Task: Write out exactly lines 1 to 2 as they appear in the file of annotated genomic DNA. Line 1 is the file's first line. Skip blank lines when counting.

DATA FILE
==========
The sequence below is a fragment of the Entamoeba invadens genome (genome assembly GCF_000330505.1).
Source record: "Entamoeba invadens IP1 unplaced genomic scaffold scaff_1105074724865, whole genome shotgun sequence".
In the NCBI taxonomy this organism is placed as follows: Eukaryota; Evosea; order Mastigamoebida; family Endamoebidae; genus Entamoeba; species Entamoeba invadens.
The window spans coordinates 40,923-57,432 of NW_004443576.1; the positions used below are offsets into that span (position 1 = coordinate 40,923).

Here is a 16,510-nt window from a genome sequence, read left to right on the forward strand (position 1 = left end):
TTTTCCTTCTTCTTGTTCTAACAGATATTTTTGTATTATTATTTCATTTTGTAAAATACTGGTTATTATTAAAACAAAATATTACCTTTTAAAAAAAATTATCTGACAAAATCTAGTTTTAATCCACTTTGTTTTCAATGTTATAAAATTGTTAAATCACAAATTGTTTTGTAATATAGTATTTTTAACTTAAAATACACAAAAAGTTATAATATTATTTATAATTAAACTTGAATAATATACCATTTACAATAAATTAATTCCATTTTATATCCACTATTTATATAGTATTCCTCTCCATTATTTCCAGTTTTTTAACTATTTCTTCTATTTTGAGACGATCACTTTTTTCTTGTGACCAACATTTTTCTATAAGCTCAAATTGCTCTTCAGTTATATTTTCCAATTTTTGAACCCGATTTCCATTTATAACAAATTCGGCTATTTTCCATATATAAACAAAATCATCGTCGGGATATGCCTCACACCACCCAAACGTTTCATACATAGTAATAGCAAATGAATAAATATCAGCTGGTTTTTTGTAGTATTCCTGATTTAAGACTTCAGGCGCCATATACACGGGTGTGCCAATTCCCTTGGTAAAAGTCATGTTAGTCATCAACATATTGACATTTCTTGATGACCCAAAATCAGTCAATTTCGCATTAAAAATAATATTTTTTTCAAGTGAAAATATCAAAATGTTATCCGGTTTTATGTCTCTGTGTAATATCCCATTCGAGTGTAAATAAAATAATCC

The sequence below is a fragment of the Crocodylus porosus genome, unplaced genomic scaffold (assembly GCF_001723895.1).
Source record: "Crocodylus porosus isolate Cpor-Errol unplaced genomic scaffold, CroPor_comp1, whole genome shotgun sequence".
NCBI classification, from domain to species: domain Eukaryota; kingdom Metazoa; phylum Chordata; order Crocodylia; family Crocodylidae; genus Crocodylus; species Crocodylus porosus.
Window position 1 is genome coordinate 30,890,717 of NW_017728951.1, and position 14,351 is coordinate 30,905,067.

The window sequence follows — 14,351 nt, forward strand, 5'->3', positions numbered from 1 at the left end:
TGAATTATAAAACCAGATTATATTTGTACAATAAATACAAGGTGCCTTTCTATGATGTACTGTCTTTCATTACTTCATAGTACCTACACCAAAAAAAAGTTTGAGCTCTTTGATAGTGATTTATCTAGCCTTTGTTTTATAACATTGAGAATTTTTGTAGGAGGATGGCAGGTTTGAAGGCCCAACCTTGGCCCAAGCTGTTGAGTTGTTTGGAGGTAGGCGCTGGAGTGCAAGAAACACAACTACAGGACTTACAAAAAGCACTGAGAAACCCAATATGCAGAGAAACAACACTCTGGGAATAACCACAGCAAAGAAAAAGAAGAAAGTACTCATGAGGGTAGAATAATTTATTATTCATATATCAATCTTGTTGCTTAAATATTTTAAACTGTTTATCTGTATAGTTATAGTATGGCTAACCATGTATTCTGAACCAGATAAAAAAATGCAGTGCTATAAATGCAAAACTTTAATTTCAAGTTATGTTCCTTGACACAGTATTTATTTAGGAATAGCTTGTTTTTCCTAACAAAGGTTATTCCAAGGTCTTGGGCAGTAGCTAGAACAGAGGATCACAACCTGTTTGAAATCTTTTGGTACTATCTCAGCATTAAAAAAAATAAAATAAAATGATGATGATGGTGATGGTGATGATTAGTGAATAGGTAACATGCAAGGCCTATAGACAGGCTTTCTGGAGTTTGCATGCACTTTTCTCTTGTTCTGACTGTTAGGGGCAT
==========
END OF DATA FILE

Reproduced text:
The sequence below is a fragment of the Entamoeba invadens genome (genome assembly GCF_000330505.1).
Source record: "Entamoeba invadens IP1 unplaced genomic scaffold scaff_1105074724865, whole genome shotgun sequence".